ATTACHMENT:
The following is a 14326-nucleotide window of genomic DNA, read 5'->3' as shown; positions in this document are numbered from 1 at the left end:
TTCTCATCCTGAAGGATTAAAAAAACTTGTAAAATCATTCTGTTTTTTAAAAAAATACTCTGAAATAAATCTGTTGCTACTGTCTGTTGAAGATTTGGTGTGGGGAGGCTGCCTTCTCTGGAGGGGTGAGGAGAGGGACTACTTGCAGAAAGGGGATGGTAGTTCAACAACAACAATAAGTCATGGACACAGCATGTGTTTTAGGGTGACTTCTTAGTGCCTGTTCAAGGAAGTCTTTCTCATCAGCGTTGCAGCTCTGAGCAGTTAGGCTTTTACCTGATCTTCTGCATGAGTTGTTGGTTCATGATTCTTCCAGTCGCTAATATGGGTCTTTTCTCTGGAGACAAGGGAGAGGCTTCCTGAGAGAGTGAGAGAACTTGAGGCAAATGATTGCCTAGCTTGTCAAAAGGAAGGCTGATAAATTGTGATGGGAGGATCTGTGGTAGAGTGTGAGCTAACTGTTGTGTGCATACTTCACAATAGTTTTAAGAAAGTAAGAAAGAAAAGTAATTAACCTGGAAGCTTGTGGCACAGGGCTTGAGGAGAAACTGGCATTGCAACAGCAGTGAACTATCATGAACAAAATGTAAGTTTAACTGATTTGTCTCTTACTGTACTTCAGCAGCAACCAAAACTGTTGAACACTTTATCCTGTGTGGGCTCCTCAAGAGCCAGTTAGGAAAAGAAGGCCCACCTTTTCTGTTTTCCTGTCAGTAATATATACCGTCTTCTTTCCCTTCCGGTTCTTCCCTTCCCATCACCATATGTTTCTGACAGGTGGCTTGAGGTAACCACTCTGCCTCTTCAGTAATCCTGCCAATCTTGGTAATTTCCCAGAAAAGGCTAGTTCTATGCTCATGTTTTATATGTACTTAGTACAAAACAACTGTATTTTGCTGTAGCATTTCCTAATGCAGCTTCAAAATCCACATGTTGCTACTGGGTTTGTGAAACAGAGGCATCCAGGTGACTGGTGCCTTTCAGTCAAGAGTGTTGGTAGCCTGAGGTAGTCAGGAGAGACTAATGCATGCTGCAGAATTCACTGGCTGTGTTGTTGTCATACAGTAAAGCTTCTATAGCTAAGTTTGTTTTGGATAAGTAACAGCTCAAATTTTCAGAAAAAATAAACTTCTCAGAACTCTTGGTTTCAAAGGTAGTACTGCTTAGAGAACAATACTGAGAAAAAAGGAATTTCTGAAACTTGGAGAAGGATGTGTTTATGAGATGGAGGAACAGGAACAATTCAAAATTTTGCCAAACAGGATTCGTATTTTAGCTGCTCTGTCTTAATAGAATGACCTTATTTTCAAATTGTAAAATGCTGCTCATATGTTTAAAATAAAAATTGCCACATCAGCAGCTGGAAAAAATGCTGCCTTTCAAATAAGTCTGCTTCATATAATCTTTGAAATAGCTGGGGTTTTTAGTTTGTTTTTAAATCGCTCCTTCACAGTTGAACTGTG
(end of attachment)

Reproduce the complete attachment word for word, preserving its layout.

The following is a 14326-nucleotide window of genomic DNA, read 5'->3' as shown; positions in this document are numbered from 1 at the left end:
TTCTCATCCTGAAGGATTAAAAAAACTTGTAAAATCATTCTGTTTTTTAAAAAAATACTCTGAAATAAATCTGTTGCTACTGTCTGTTGAAGATTTGGTGTGGGGAGGCTGCCTTCTCTGGAGGGGTGAGGAGAGGGACTACTTGCAGAAAGGGGATGGTAGTTCAACAACAACAATAAGTCATGGACACAGCATGTGTTTTAGGGTGACTTCTTAGTGCCTGTTCAAGGAAGTCTTTCTCATCAGCGTTGCAGCTCTGAGCAGTTAGGCTTTTACCTGATCTTCTGCATGAGTTGTTGGTTCATGATTCTTCCAGTCGCTAATATGGGTCTTTTCTCTGGAGACAAGGGAGAGGCTTCCTGAGAGAGTGAGAGAACTTGAGGCAAATGATTGCCTAGCTTGTCAAAAGGAAGGCTGATAAATTGTGATGGGAGGATCTGTGGTAGAGTGTGAGCTAACTGTTGTGTGCATACTTCACAATAGTTTTAAGAAAGTAAGAAAGAAAAGTAATTAACCTGGAAGCTTGTGGCACAGGGCTTGAGGAGAAACTGGCATTGCAACAGCAGTGAACTATCATGAACAAAATGTAAGTTTAACTGATTTGTCTCTTACTGTACTTCAGCAGCAACCAAAACTGTTGAACACTTTATCCTGTGTGGGCTCCTCAAGAGCCAGTTAGGAAAAGAAGGCCCACCTTTTCTGTTTTCCTGTCAGTAATATATACCGTCTTCTTTCCCTTCCGGTTCTTCCCTTCCCATCACCATATGTTTCTGACAGGTGGCTTGAGGTAACCACTCTGCCTCTTCAGTAATCCTGCCAATCTTGGTAATTTCCCAGAAAAGGCTAGTTCTATGCTCATGTTTTATATGTACTTAGTACAAAACAACTGTATTTTGCTGTAGCATTTCCTAATGCAGCTTCAAAATCCACATGTTGCTACTGGGTTTGTGAAACAGAGGCATCCAGGTGACTGGTGCCTTTCAGTCAAGAGTGTTGGTAGCCTGAGGTAGTCAGGAGAGACTAATGCATGCTGCAGAATTCACTGGCTGTGTTGTTGTCATACAGTAAAGCTTCTATAGCTAAGTTTGTTTTGGATAAGTAACAGCTCAAATTTTCAGAAAAAATAAACTTCTCAGAACTCTTGGTTTCAAAGGTAGTACTGCTTAGAGAACAATACTGAGAAAAAAGGAATTTCTGAAACTTGGAGAAGGATGTGTTTATGAGATGGAGGAACAGGAACAATTCAAAATTTTGCCAAACAGGATTCGTATTTTAGCTGCTCTGTCTTAATAGAATGACCTTATTTTCAAATTGTAAAATGCTGCTCATATGTTTAAAATAAAAATTGCCACATCAGCAGCTGGAAAAAATGCTGCCTTTCAAATAAGTCTGCTTCATATAATCTTTGAAATAGCTGGGGTTTTTAGTTTGTTTTTAAATCGCTCCTTCACAGTTGAACTGTG